Monday, May 1, 2017
"This is a love story. I never knew there were so many kinds of love
and that love could make people do so many different things.
I never knew there were so many ways to say good-bye."
- Maggie Stiefvater, "Linger"
Growing up, I was the queen of Girl Scout Sing-A-Longs around the campfire at camp or at any given night of meetings. Anything from the "Princess Pat" to the "Littlest Worm," I basically had every word memorized and if not, I always had friends nearby to help me out. We loved the fast-paced ones, the ones with dance moves and of course, the sillier the better. We really weren't big fans of the slower songs. Honestly, we would rather tell ghost stories of Cabin #4 or Mary of the Lake. Trust me, I was really good at scaring the Juniors. Remember that one time...nah, never mind. Girl Scouts was my favorite thing in the world, a place I could really be myself. I loved camping, I loved being outdoors, I loved learning all about nature. Girl Scouts most certainly gave me the skills and love for the outdoors I have today. But there is one thing Girl Scouts has reminded me of more and more now as I am older and the message lies in that one slow song we actually liked: Mhmmm....I Wanna Linger.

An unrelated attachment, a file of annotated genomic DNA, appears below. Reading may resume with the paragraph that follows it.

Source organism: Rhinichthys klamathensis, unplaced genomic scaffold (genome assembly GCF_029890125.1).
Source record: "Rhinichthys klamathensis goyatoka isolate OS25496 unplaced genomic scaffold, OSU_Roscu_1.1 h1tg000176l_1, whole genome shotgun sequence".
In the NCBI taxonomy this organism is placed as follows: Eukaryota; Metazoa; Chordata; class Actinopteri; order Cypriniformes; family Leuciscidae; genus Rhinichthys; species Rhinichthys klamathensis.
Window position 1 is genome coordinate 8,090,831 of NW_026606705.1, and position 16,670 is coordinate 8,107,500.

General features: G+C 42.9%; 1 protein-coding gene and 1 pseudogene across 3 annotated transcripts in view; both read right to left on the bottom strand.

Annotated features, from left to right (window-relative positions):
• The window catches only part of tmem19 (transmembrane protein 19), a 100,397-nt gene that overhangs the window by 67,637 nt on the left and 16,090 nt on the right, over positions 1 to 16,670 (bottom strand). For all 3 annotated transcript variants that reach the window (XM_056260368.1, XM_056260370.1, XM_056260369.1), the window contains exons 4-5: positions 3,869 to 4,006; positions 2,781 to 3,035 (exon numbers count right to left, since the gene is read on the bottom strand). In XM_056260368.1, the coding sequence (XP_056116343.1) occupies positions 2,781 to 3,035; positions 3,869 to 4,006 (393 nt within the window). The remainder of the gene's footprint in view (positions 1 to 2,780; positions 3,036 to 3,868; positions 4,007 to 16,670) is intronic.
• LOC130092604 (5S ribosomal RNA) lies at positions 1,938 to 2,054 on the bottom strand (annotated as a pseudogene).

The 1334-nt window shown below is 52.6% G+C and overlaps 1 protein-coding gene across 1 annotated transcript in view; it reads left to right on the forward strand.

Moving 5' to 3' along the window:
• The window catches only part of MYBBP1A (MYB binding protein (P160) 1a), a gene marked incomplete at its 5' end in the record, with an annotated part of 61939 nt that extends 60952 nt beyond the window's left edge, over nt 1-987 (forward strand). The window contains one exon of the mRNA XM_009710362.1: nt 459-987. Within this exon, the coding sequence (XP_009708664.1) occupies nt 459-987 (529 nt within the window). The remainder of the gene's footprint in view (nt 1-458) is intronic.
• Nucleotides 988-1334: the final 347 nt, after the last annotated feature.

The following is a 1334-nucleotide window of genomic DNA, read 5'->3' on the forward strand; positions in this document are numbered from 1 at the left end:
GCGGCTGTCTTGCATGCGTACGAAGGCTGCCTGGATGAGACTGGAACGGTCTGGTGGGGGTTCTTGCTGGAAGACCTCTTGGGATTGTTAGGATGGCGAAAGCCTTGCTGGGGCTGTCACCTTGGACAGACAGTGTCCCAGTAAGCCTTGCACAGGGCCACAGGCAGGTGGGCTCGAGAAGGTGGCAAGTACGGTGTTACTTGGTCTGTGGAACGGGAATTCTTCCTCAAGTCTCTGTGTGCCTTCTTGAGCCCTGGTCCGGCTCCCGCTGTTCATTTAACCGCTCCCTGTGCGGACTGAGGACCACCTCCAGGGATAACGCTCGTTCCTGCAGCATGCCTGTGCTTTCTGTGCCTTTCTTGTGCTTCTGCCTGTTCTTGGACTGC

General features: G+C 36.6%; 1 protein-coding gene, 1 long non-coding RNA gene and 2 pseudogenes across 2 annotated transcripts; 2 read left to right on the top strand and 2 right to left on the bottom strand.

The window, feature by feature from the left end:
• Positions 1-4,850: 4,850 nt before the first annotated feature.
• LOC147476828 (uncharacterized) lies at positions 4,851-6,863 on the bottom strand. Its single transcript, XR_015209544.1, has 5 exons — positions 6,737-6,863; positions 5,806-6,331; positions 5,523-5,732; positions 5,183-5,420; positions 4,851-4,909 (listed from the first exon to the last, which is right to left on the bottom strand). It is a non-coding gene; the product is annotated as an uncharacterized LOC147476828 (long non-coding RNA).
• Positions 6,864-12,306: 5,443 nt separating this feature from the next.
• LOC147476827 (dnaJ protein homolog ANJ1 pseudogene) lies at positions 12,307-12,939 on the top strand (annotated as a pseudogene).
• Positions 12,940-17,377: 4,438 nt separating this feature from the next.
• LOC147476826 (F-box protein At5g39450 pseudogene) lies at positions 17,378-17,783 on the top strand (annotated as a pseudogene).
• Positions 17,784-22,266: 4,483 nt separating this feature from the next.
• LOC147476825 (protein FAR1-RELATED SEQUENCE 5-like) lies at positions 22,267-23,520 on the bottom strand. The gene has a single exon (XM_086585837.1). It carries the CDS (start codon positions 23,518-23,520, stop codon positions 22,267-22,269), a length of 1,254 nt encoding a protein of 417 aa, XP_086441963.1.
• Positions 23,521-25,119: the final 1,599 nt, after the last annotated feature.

Lingering - it's a lost art. Honestly, most of us were probably told many times in our lives, "stop dawdling," "hurry up," "we're running late," and more. I know I was and now I'm so time paranoid that I will give myself more than ample time to get ready, get out the door and make it to my destination with much time to spare. I hate being late, and I constantly feel like I need to be somewhere or do something. Now, one might think that being this type of way, I would be severely annoyed by late people, but that does not really bother me. Truly, it's only when I am running late (and mind you its just later than my projected time and I'm probably still going to be early just not sixteen hours early) that I get flustered. But slowly, I've learned the art of slowing down and lingering a bit.